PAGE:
This native fruit tree (citrus australasica) grows as a rainforest understory plant in SE Queensland and NE New South Wales. It will also grow in full sun to a height of 6-10 metres, but for practical reasons the trees are usually pruned to a height that enables easy picking of the fruit. The fruit are cylindrical in shape, like a finger (about 100 mm length and 25 mm in diameter), and are genetically very diverse. Colours of skins and flesh vary enormously from bright green to bright red, and even a purple. We call our fruit “crystal pearls” because, when cut and squeezed, the caviar-like vesicles (or pearls) shine like crystals. Then comes the fresh burst of flavour as the pearls pop in the mouth.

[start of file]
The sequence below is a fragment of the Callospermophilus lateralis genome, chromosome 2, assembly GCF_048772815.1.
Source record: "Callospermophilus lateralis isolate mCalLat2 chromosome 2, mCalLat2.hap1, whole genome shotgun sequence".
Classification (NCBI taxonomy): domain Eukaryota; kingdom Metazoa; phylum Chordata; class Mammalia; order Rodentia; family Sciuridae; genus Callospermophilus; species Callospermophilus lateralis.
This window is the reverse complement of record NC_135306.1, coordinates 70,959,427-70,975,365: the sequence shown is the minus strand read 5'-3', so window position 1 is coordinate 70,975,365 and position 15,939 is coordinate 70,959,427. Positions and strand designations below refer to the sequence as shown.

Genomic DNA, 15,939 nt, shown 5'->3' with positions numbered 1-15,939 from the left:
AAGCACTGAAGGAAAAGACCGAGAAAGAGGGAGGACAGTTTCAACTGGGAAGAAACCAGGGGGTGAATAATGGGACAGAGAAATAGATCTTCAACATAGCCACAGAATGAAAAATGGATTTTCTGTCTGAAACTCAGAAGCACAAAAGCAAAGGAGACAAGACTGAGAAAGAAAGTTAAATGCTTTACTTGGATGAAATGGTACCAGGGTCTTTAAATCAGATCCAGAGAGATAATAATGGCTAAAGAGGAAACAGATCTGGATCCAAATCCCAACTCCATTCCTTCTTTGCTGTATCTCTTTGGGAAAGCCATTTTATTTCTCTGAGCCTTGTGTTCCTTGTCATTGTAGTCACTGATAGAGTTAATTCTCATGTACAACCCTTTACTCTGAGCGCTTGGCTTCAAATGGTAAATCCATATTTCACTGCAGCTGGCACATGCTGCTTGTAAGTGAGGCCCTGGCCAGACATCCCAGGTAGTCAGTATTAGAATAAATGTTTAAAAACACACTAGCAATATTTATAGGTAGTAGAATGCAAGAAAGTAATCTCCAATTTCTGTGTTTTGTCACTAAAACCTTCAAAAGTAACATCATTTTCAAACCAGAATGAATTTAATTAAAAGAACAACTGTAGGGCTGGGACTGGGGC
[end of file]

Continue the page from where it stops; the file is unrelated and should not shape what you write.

Fingerlimes were definitely known and used by Aboriginal people, and early settlers also recognised their food value and retained some trees when clearing the land for farming. The Bundjalung (northern NSW) name for them was dooja. Aborigines also applied the pulp to wounds as a form of antiseptic. Their health value includes antioxidant properties, and they are rich in folate, potassium and vitamins E and C.
The trees are very thorny, making picking difficult, but they also provide a haven for small birds to build their nests. They begin flowering in late winter and are harvested from December to May according to the variety.
So far, we have 1200 trees in all – 500 are at an early maturing stage, and 700 are newly planted.